Anti-terrorism policy should be tempered with human rights

(SITV-MUQDISHO):_There have been reports of young men disappearing from homes, mostly picked up by ‘strange people’.

In the past few weeks, reports have shown that the practice is still going on, mainly in the coastal towns and other largely Muslim neighbourhoods.

The disappearances are not in the hands of gangs, but are allegedly by security forces.

Kenya and Tanzania became the cradle of terrorism by default when, on August 7, 1998, the first terror attacks happened simultaneously in Nairobi and Dar es Salaam. Our peaceful country, as we knew it, changed forever.


Terrorism then became a problem not just for East Africa but the world. Many cities — such as New York, London and Paris — were caught up in the menace numerous times. Afghanistan became synonymous with terrorism when it was discovered that the terror group Al-Qaeda was embedded in the country and was sending emissaries around the world to bomb cities and Western interests.

That died down but, in the lull, we discovered that Al-Shabaab, in Somalia, were of the same ilk and fighting nearly on the same principles of Islamism as Al-Qaeda.


Kenya has been in the eye of the storm of Al-Shabaab attacks and we bear witness to many of them. As a result, we have had our fair share of post-terrorism challenges.


Our critical tourism industry was almost brought to its knees. Travel advisories by our major tourism markets over the years goes to show the adverse effect insecurity can have on a country’s economy.

While many countries in the West managed to reel back from terrorism much quicker, our country, especially the tourism industry, has been slow in getting back on its feet. There have even been claims of racism and double standards in the world on the issuance of travel advisories.

I feel we ought to take a share of the blame, too. For instance, corruption within the Immigration Department has been highlighted on several occasions and that alone is a serious national security issue.

But we cannot suspend human rights because we have a whiff of suspicion that an individual is a terrorist based on just ethnic and religious profiling. Blaming young Muslim men is an easy way out. There must be issues that draw some of them to terrorism, which need to be explored and addressed.


Summary execution is not the way to deal with the problem. Increased intelligence, surveillance and adherence to human rights is crucial in fighting terrorism.

The essence of a democracy is to ensure that the rule of law is adhered to, especially by those in whose hands national security lies. Terrorism is a crime; it is disturbing to see that due process does not seem to apply to the suspects.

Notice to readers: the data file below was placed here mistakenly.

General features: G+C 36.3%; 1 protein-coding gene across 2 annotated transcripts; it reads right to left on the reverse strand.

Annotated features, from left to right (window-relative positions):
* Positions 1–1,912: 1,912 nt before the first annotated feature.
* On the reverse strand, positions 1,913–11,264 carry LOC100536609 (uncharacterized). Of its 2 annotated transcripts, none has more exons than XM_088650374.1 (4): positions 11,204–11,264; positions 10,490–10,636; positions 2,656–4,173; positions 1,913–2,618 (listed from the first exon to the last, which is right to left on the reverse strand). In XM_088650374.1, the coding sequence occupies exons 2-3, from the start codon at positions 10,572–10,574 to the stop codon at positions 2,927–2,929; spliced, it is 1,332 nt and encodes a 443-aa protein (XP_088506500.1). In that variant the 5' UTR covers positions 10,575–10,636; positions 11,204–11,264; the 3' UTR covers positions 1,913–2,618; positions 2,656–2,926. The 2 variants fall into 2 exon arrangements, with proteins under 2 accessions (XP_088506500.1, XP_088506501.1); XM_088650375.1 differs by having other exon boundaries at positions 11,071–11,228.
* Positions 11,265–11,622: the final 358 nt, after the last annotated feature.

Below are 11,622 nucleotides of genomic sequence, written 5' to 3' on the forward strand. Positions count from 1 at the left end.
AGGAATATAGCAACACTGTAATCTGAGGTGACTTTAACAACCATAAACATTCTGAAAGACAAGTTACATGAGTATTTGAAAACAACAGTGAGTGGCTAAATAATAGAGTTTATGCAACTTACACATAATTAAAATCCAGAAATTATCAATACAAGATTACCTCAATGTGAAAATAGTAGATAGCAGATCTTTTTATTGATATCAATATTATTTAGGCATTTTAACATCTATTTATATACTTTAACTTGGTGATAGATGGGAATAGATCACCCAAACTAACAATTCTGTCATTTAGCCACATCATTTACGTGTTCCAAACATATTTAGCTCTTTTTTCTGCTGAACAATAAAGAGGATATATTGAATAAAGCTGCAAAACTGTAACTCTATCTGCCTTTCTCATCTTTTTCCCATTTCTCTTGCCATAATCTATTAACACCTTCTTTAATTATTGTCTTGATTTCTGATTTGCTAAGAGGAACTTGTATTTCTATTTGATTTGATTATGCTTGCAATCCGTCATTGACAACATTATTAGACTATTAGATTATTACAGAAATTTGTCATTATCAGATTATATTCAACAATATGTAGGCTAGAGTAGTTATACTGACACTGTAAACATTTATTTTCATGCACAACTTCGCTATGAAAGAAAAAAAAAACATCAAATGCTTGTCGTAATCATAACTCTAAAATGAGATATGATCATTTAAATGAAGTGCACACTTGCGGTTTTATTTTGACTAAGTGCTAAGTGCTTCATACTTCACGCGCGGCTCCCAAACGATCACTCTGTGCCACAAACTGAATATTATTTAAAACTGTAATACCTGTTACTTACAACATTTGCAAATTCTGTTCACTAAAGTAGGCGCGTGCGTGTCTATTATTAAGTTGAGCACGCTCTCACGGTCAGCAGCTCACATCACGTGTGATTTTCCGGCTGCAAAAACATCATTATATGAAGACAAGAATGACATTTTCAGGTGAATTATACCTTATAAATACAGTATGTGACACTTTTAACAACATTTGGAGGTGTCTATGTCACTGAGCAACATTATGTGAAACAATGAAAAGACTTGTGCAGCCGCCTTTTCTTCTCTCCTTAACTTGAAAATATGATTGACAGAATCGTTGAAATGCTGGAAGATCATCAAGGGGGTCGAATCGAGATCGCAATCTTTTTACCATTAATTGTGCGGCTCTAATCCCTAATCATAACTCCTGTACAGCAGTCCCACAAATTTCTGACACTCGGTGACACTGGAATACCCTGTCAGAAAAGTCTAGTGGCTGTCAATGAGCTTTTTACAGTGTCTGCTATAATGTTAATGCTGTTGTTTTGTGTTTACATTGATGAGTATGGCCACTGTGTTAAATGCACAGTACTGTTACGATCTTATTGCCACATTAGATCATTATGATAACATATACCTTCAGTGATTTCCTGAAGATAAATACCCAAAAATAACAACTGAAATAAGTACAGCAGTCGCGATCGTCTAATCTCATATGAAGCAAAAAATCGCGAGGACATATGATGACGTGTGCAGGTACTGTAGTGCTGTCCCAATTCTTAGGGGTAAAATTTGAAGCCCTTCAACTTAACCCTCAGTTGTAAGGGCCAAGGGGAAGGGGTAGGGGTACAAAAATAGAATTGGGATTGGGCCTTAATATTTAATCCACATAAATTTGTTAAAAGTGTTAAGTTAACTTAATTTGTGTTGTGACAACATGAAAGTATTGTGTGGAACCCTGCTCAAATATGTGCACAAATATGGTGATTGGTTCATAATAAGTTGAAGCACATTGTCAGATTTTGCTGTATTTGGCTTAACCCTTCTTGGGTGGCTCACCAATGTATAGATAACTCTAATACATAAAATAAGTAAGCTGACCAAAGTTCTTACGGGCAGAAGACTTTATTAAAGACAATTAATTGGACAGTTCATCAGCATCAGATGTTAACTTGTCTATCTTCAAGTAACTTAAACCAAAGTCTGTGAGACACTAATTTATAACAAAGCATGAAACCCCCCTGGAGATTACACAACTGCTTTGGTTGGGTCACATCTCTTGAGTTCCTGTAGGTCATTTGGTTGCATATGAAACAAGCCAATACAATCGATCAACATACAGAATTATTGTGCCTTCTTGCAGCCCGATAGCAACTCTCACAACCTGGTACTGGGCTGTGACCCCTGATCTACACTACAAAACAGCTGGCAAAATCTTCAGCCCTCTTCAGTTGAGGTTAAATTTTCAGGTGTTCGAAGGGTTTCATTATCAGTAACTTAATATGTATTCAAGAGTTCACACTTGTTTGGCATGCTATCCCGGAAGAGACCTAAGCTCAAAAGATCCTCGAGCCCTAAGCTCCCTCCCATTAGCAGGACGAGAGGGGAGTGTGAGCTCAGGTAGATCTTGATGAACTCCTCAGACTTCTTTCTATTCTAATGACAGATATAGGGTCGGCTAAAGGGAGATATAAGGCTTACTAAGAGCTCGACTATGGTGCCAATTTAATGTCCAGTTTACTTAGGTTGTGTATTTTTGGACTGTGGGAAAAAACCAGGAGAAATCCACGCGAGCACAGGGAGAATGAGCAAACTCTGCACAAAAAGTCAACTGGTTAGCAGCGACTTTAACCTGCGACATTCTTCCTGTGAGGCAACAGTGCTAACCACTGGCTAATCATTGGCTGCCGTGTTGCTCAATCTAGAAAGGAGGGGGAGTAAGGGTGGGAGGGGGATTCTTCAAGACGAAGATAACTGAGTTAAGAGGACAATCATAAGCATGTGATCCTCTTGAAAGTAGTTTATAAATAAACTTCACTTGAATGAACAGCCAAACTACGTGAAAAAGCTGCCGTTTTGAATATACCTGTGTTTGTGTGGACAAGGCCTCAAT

The danger with supporting extrajudicial killing is that we create an environment that enables any individual with all sorts of vendetta to show up at a house and just pick people up and murder them.

We cannot speak of democracy when people disappear and are then found dead, dumped in our streets. That is not a character of a country that purports to follow due process of the law.


Terror suspects are, by definition, criminal suspects and they have to be accrued full benefits of the law just like everyone else to give them an opportunity rebut any allegations against them with the courts as arbiters.

As it is, the police seems to wear the hat of the prosecutor and the judge, too, as far as terrorism is concerned. Why the departure from the rule of law on terrorism?

Our tourism market, like all others, is fickle and it takes the slightest turbulence to destabilise it as we have seen over the years. Insecurity is a huge concern for any tourism market. Even major tourist cities like Paris suffered in the aftermath of terror attacks.

It is foolhardy to market Kenya vigorously in a bid to increase tourist numbers in an environment where violence, both from the civilians and security agents, is common.


Terrorism is a problem indeed but it ought to be handled in a way that preserves human rights and the country’s image. No one would want to go to a country where disappearances and images of death and murder are the order of the day.

Perhaps, if we handled insecurity in a better way, we may just manage to preserve our industries — hence, increase employment opportunities for, especially, young people.


Following due process of the law, even in terror-related crimes, is key. Law and order would be more reassuring to a tourist than constant negative news on the country.

Tourism, or any kind of investment, can only thrive in a peaceful and beautiful place. We already have a beautiful country and must now work on how best to calmly tackle insecurity without causing unnecessary panic and suffering to the citizens and scaring away investors.




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